I have an environment running WP 3.0.1 with a Master db and two slaves. I am using HyperDB to force all writes to go to the Master, and all reads to read from the two slaves.

I am experiencing a variety of issues in wp-admin pages where data is being written to the master, and WordPress attempts to read from a slave, and the data has not reached the slave yet. An example of this is when I hook 'dbx_post_advanced' to preset some category and custom taxonomy terms on new posts. I have verified that when I configure HyperDB to read and write from the Master alone, the 'dbx_post_advanced' hook works fine.

I'm currently looking into the following options to resolve this issue:

  • Dedicate only one web server to all wp-admin traffic
    • Configure that server to read and write to/from the Master db only
    • Configure the load balancer to route all /wp-admin url's to that web server
  • Configure HyperDB to read/write against the Master only for wp-admin pages
  • Setup MySQL Semisynchronous Replication

Let me know if you have any advice for this issue.

Thanks, Dave

  • I just noticed that the latest version of HyperDB contains a new function called send_reads_to_master(), which should solve my problem technically. However, I'm not sure under what conditions this flag should be set. It does not appear anywhere in the code that I can tell. Anyone have any insight into that? Commented Jan 17, 2011 at 21:47
  • I noticed that you discussed this on the wp-hackers mailing list, as well. Did you get a solution working based on send_reads_to_master() and is_admin()? If so, you might want to post an answer here with some details. Commented Feb 28, 2011 at 18:31

3 Answers 3


You didn't mention a HyperDB revision so I'm assuming trunk @337290.

HyperDB's SRTM feature (send reads to master) works two ways. First, it keeps track of which tables have received writes during the current script and sends all subsequent reads for those tables to the master. Second, it gives you a way to force all reads to the master.

In the first case, it is still possible for a read to hit the slave after a write to the same table. If the read is a join query or another kind of query that can place table names far from the beginning of the query, it might slip through. If you can inspect the query that is improperly going to the slave, see if that's the case. If so, try increasing the substr length here:

if ( preg_match($pattern, substr($query, 0, 1000)) )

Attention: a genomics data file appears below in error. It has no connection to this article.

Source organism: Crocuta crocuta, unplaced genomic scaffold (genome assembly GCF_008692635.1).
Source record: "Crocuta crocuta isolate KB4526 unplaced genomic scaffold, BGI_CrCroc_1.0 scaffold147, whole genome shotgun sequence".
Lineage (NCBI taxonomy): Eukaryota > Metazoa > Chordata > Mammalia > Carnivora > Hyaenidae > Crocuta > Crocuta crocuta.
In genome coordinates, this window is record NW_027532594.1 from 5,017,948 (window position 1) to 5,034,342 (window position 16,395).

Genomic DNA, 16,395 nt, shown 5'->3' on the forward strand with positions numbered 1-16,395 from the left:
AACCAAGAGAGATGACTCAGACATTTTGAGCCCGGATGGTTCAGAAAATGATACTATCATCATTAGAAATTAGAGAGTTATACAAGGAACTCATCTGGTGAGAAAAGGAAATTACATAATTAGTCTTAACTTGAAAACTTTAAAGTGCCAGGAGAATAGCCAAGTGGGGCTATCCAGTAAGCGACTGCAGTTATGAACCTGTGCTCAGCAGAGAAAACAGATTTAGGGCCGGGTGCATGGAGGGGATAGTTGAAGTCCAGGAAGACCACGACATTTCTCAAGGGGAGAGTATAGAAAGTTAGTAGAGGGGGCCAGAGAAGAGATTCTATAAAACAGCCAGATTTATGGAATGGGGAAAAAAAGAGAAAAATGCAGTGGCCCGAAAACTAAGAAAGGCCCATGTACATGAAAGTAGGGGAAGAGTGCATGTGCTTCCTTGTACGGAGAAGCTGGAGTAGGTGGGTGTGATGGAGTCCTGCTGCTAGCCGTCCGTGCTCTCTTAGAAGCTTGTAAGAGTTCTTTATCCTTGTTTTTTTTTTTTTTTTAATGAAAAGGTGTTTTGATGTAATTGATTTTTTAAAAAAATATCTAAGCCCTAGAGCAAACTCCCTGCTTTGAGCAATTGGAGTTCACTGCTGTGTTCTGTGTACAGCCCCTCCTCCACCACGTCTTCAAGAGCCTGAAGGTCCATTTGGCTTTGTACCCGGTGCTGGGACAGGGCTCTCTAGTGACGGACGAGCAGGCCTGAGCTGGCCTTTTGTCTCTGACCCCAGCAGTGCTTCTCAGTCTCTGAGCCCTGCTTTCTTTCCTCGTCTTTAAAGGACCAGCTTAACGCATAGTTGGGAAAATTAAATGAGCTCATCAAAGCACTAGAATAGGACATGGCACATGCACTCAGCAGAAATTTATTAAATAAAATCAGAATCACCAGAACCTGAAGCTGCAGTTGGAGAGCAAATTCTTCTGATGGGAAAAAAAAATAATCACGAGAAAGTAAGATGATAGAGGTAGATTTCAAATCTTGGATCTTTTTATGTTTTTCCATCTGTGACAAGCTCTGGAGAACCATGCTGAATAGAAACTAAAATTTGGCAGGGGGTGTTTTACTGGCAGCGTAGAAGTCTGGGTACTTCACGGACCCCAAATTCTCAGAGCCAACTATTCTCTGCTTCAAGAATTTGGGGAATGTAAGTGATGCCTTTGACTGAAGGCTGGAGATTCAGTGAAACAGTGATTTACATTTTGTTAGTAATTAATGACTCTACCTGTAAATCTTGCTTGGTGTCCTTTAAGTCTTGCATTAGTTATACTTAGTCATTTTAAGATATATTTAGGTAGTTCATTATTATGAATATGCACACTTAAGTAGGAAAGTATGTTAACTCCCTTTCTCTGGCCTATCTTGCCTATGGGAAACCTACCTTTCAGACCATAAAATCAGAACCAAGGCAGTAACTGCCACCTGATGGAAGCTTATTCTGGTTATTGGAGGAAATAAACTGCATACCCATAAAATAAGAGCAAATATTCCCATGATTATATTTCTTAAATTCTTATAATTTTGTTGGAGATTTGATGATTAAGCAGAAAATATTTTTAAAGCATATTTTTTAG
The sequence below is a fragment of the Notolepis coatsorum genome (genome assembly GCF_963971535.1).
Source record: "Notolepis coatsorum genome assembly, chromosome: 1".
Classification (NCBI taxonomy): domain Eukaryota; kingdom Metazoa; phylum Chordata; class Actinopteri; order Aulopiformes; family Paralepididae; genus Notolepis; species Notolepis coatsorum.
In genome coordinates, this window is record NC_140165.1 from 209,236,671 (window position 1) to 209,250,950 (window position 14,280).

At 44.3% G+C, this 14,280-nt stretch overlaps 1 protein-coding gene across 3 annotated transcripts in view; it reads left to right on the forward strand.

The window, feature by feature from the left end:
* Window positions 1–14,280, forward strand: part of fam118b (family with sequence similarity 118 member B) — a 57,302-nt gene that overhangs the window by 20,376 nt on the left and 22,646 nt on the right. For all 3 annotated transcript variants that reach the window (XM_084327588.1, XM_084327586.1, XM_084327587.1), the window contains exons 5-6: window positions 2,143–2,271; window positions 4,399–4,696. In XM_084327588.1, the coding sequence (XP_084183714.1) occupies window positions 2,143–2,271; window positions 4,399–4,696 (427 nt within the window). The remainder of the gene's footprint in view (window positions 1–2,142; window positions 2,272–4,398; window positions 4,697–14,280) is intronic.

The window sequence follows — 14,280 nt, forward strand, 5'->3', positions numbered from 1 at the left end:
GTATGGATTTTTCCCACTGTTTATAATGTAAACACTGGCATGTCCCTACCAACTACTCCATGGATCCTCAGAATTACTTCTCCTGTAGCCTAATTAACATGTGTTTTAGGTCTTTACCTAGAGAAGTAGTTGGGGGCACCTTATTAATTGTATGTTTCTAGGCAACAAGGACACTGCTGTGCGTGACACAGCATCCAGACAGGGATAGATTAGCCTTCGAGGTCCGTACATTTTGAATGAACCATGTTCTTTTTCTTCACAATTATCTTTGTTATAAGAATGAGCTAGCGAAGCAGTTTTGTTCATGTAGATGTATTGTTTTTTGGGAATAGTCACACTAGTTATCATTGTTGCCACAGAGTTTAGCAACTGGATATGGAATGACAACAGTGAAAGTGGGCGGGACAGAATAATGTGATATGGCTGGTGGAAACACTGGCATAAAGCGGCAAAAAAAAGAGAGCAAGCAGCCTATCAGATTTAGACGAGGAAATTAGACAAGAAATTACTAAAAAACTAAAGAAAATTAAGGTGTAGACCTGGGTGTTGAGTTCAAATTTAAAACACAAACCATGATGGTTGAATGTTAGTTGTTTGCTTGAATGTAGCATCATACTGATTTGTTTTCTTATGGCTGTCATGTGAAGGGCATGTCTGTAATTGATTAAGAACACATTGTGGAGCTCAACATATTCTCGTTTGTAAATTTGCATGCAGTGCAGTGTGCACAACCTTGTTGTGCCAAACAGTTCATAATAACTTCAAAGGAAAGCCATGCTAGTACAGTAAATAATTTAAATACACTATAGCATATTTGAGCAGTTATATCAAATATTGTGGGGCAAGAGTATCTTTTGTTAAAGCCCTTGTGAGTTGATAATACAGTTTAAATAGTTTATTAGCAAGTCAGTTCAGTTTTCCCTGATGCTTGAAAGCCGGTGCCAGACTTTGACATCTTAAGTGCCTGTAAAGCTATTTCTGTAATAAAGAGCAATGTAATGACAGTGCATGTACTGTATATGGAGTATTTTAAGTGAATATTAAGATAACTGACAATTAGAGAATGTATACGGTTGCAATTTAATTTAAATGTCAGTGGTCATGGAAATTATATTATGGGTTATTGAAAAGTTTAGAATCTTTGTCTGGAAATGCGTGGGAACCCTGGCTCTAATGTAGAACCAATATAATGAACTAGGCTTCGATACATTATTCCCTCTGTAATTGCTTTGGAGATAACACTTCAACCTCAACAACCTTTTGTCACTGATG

It's important to understand that the SRTM feature only keeps track during one script. So if you write a record (in 1st script) and then get redirected (now in 2nd script) and then try to read that record back out of the database, you will probably be reading from the slave on that second script.

Lastly, let me address the is_admin() idea. It's a fine idea, simple and effective. Add something like this to your db-config file:

if ( is_admin() )

I would advise that you deploy another copy of your site with different connection details to http://admin.example.com/ This admin area would use the master connection details and do reads and writes to the master and would not suffer from any issues from data not being available. You can force the admin URL to be different by setting flags in the wp-config.

    define('WP_SITEURL', 'http://admin.example.com');
    define('WP_CONTENT_URL', 'http://admin.example.com');

The frontend site http://example.com/ would work as it does currently.

  • That would require a lot more work. After a while your admin.example.com url would start getting out in the wild. You would need to add a lot of filters to change the URL and you'd need to make sure your template used canonical urls, had proper noindex meta data / robots.txt rules for admin.example.com, etc. It could be dangerous from an SEO perspective, and disasterous if the url became public and visitors started hitting that url (bypassing your read slaves, etc).
    – gabrielk
    Commented Mar 31, 2011 at 18:45
  • admin.example.com would be configured to only show the wp-admin and never actually serve a page, you need to mess with the DocumentRoot but it's possible. If the URLs on the frontend never linked back to admin.example.com you could put admin.example.com behind a http basic auth for added security and prevent crawling.
    – Tom
    Commented Apr 1, 2011 at 10:10
  • I wouldn't recommend this. I've been down that road, and found that it caused a lot of headaches. I was a lot happier after I just made some nginx rules to proxy wp-admin requests to another box. Commented Jun 7, 2011 at 3:53
  • @Mark Jaquith what kind of issues were you seeing?
    – Tom
    Commented Jun 7, 2011 at 6:58
  • I had plugins not work. Cookies had to be changed. There were tons of little "why isn't that working?" moments. It was just simpler to have the proxy recognize wp-admin requests and send them to the right box. Commented Jun 8, 2011 at 17:39

Have you looked into Tungsten Replicator based MySQL replication http://code.google.com/p/tungsten-replicator/, it improves on native MySQL replication and improves slave lag etc http://vbtechsupport.com/1318/.

Wonderful cookbook of example setups to get you started at http://code.google.com/p/tungsten-replicator/wiki/TungstenReplicatorCookbook

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